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Crimeans vote to secede from Ukraine and join Russia in disputed ballot

Crimeans vote to secede from Ukraine and join Russia in disputed ballot

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Voters in Crimea turned out in droves today to determine whether or not their country would remain an autonomous part of Ukraine or instead join Russia. In what was deemed a foregone conclusion by the West, Crimeans voted overwhelmingly to secede, with the head of the referendum committee reporting that 95 percent of residents backed annexation. The final tally is expected in the coming days, and the Crimean parliament will formally ask Russia to be annexed tomorrow. European nations and the US have denounced the ballot as illegal, and sanctions are expected going forward as Russia continues to stir old Cold War-era fears.

"We are one family and we want to live with our brothers."

According to the Associated Press, fireworks were shot after the polls closed, as Crimea's Russian ethnic majority celebrated the vote. "This is what we have been waiting for," Svetlana Vasilyeva, a Crimean veterinary nurse, told Reuters. "We are one family and we want to live with our brothers." Anti-Russian onlookers were more cynical with regards to Russia's encroachment in the country, however — alongside longtime residents on the ground, the newly-instated government in Kiev called the referendum a "circus" directed by Russia, and that separatist "ringleaders" wanted to destroy Ukrainian independence "under the cover of Russian troops." Suspicions of voting irregularities also surfaced in the midst of the ballot, as reports of voters registering with Russian passports turned up in corners of Simferopol. Russian president Putin, for his part, said that the referendum was conducted in "full accordance with international law and the UN charter."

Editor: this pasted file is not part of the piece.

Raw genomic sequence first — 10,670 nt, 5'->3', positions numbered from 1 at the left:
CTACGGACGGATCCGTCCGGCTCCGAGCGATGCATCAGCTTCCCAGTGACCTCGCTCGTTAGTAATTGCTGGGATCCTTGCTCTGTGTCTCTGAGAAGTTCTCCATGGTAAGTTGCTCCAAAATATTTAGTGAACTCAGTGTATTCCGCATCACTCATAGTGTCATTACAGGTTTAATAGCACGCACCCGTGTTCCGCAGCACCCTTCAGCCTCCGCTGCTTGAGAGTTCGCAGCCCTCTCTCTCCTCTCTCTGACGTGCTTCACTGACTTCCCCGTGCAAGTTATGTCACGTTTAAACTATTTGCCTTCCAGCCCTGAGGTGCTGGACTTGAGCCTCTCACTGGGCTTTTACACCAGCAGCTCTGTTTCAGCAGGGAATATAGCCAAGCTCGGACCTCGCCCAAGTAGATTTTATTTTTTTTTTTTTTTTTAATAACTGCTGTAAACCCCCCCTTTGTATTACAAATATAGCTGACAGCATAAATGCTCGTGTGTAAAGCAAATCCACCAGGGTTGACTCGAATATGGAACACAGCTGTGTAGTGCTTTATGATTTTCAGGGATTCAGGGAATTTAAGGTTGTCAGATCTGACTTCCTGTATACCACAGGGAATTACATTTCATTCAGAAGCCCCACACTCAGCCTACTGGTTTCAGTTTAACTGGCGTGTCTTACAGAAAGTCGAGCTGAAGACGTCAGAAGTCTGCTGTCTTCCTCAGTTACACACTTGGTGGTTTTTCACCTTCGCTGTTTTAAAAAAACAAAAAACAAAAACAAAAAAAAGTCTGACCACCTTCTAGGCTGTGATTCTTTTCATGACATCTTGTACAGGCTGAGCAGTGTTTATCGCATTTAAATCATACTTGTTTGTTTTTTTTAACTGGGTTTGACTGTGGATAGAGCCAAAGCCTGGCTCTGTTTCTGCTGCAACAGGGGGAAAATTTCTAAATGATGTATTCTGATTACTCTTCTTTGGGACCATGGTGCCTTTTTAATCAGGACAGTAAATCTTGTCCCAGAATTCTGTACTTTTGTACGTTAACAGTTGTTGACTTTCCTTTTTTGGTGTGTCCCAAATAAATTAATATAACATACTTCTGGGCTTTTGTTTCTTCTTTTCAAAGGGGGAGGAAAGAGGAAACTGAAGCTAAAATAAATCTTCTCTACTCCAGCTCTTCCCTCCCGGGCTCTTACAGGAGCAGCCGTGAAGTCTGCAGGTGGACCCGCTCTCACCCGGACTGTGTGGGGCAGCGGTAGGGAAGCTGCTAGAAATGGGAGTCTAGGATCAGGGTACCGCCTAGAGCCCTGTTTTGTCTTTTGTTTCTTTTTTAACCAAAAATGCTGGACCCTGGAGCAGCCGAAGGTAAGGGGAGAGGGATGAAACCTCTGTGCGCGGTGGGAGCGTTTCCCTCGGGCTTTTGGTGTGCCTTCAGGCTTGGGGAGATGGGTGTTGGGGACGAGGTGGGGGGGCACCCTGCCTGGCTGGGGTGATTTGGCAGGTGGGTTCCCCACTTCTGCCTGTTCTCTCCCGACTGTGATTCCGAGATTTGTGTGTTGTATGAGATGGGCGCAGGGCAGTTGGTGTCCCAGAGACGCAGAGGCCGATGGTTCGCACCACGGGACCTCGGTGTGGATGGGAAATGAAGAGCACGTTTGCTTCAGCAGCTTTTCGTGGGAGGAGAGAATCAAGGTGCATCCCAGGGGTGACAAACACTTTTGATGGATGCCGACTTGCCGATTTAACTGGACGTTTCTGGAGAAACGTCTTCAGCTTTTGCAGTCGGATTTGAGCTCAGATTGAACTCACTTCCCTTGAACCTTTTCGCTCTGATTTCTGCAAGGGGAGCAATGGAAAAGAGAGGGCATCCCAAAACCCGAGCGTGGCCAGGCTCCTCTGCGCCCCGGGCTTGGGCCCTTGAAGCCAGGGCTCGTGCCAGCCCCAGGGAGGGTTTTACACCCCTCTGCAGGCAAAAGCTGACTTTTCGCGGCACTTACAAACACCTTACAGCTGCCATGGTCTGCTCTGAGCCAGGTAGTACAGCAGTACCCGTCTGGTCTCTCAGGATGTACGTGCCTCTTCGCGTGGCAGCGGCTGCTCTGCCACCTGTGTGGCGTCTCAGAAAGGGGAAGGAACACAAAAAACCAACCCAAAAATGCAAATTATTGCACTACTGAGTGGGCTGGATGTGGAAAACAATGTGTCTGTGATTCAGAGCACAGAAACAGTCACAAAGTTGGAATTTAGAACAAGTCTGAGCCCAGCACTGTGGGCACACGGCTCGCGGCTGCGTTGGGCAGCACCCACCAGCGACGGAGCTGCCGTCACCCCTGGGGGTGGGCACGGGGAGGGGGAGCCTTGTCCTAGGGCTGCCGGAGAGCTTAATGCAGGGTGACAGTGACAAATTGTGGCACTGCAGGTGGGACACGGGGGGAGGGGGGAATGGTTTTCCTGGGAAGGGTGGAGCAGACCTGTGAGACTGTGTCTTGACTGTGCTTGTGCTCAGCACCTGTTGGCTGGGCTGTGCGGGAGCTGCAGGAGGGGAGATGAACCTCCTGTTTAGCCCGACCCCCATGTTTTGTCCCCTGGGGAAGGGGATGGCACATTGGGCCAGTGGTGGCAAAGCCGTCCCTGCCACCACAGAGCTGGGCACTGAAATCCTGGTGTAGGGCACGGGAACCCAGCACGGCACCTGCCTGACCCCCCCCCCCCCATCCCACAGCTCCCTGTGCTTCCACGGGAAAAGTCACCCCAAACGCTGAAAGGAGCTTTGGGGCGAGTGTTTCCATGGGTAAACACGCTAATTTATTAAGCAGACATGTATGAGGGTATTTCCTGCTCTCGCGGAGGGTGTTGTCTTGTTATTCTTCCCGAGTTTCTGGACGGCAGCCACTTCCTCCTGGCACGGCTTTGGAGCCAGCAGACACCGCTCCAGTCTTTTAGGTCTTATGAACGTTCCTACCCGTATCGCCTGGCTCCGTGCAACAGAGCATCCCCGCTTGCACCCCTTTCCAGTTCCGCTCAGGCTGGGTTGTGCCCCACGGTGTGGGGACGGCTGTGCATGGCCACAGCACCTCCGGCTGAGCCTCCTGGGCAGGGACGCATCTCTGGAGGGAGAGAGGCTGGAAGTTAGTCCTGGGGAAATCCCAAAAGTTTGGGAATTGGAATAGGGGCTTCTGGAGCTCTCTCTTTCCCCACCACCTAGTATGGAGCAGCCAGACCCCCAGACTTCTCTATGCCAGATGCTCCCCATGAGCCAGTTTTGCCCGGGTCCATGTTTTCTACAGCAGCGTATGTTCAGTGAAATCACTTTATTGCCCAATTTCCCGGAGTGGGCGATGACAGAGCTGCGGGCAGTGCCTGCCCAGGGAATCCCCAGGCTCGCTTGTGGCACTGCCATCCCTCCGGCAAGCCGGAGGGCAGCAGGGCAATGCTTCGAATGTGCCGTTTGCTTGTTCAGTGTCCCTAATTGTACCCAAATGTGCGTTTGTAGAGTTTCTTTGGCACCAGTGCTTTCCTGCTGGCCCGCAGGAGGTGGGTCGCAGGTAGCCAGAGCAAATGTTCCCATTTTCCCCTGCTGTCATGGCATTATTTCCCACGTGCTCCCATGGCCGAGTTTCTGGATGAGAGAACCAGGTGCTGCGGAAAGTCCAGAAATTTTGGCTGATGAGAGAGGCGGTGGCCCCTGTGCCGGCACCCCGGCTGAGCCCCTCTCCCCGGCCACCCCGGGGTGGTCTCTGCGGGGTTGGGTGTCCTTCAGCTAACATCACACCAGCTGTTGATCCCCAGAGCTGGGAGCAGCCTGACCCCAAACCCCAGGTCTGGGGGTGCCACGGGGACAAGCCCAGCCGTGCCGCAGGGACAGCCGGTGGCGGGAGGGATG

The referendum followed a period of uncertainty over the country's future after opposition leaders ousted former president Viktor Yanukovych last month. Yanukovych fled Kiev for the Crimean peninsula only a day after brokering a deal for an end to the ongoing revolution, and was subsequently impeached by the Ukrainian parliament. Russia responded by deeming Yanukovych's overthrow illegal and deployed troops to the region. The Kremlin would even go so far as to block opposition websites that incited "illegal activities" in the country. However, tensions would nevertheless spread online; protests from both sides have defaced websites belonging to local news agencies, and hackers managed to shut down several NATO websites yesterday in the run-up to the vote.

"Russia's actions are dangerous and destabilizing."

The Obama administration has so far condemned the referendum, and warns that it will only throw the country deeper into crisis. "The international community will not recognize the results of a poll administered under threats of violence," it said in a statement. "Russia's actions are dangerous and destabilizing." Putin spoke with Obama and German chancellor Angela Merkel after the vote to discuss the option of international observers being sent to tense areas as a means of better stabilizing the region. Whatever is being done to assuage fears, with Russian troops still on the ground, the threat of violence is not far off.